Risks identified in our Community Risk Management Plan

As a result of engaging and listening to the public, partners and our staff we have a much better understanding of the risks we need to manage. Like all fire and rescue services, we are required to look at the risks faced by our communities. This is so that we can make sure that we have the best plans in place to reduce the likelihood of those risks becoming incidents, while also having the right people, skills, equipment and tactics in place to respond if an incident happens.

 

People being rescued from the River Dart

Identified risks

The table below gives a summary of the risks we have identified through our data analysis, consultation and historical records.

Some of the main risks are shown below and more detail is provided on the following pages.

  • Fires
  • Road traffic collisions
  • Specialist rescues.

Full data for each risk is available in the Strategic Risk Analysis (PDF). If you require an accessible version of this document, please email comments@dsfire.gov.uk 

Core operational activities and statutory duties

Grey
Risk category Identified risks
Fires
  • Dwelling fires
  • High-rise buildings
  • Large commercial, industrial and agricultural fires
  • Hospitals and residential care homes
  • Hotels and guest houses
  • Heritage property fires
  • Secondary fires
  • Fires onboard vessels
  • False alarms
Transport Road traffic collisions 
Hazardous materials Hazardous materials sites and incidents (including responding to collapsed structures and bomb or terrorist attacks)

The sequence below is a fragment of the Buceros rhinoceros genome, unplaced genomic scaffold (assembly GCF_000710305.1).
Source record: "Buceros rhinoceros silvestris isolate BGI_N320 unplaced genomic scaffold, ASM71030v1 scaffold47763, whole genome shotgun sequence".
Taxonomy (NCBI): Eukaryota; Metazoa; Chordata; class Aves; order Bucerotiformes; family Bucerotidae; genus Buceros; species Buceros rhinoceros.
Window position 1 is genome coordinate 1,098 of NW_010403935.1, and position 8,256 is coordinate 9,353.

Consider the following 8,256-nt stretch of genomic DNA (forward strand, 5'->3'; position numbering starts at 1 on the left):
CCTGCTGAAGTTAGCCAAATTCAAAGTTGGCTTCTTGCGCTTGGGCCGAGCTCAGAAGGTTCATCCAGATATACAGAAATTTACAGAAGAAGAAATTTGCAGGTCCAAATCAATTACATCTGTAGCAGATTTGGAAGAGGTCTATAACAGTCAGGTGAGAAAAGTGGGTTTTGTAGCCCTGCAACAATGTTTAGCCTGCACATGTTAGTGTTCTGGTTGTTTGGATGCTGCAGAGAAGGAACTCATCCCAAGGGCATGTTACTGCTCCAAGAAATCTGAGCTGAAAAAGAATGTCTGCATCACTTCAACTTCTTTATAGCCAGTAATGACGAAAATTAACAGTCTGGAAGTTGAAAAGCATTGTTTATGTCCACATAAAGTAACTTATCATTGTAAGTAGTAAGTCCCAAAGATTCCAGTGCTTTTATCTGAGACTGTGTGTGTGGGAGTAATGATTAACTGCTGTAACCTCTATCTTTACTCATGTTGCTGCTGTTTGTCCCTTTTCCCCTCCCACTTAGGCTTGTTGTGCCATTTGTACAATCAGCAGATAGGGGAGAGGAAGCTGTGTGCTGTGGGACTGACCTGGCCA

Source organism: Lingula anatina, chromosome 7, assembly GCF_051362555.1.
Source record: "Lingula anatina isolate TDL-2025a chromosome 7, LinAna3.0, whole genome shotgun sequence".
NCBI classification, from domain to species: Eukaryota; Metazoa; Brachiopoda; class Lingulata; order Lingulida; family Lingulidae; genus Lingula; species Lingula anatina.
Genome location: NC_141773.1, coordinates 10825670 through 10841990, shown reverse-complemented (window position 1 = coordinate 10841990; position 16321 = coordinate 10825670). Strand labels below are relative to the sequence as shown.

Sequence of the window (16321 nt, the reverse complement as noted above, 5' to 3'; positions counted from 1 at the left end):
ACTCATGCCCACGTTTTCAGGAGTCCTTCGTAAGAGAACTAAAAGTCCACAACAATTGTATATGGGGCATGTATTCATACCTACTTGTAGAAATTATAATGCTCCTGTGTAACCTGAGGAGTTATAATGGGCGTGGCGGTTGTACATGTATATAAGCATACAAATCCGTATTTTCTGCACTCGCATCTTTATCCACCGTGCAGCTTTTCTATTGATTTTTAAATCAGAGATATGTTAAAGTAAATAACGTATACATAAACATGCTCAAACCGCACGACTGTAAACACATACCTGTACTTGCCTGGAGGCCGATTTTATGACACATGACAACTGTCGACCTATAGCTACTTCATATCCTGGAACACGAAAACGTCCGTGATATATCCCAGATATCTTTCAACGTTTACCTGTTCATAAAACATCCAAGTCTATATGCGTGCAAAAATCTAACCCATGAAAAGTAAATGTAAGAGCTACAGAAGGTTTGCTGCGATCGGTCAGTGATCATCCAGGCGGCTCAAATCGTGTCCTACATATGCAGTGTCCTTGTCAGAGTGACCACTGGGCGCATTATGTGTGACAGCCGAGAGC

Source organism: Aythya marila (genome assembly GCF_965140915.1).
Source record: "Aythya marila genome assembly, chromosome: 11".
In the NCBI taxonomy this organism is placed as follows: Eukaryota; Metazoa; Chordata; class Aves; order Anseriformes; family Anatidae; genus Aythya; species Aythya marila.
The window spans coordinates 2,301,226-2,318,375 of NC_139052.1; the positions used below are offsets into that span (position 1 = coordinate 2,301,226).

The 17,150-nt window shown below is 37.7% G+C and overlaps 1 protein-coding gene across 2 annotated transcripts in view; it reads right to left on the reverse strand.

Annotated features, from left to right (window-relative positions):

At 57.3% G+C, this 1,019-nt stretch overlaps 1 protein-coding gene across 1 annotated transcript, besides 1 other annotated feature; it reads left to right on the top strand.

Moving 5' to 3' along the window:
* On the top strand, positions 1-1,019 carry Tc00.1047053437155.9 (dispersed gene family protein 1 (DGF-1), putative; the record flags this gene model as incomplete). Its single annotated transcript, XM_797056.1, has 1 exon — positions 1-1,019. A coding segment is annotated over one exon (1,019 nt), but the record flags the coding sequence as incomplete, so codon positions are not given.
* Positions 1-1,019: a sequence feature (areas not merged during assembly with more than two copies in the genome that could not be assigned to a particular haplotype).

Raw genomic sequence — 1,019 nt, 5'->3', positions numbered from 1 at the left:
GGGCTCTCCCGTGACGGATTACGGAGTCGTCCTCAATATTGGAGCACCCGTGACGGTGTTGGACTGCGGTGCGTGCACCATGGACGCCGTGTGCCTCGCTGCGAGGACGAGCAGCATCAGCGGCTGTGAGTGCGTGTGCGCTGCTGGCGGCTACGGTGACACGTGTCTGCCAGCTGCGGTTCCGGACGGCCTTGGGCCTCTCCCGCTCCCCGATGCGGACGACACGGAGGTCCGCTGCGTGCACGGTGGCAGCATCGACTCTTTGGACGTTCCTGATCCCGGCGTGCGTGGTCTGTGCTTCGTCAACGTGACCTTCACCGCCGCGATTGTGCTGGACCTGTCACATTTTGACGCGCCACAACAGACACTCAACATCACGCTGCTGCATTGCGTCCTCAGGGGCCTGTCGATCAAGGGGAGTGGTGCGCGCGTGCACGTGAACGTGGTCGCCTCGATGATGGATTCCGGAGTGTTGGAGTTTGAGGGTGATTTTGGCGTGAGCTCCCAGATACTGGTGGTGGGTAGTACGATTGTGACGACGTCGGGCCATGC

National risks
  • Major emergencies
  • Resilience and business continuity

Other operational duties

Grey
Risk category Identified risks
Specialist rescues
  • Rescues from height and confined space
  • Rescues from water
  • Animal rescues
Environment and climate change Severe weather events including flooding response and water rescue
Health and wellbeing Medical response and health-related incidents 

How we will manage these risks

The main focus of this plan is to outline what the risk is to our communities and what our action is to mitigate that risk. Action is delivered through departmental and individual plans that have been aligned with our Priority 1 (prevention and protection) and Priority 2 (emergency response) activity. A series of charts on the following pages provide more detail on these risks.

Whilst the external risks are outlined in some detail within the plan, there are also some internal risks that we will need to continue to manage if we are able to respond effectively. For example, if our staff are not well trained or not provided with suitable equipment we will not be able to respond effectively. Similarly, if we have limited financial resources, we will need to continue to focus our resources on areas where this has the greatest impact. These risks are addressed in Priorities 3 and 4.

This draft Community Risk Management Plan provides a high-level overview of the risks and our main effort to reduce these.

Looking forward - future risk

We also recognise the need to identify emerging and future risks and trends across our communities and to our staff. For example, electric vehicles and potential ‘self-drive’ vehicles, domestic and commercial battery energy storage systems, biomass fuel plants and the government’s agenda for renewable energy, modern building construction methods, future pandemics and increasing use of e-cigarettes. To help us prepare we will link to national operational learning and review our position against national operational guidance. We will also collaborate with other fire and rescue services, the National Fire Chiefs Council and other blue light partners.

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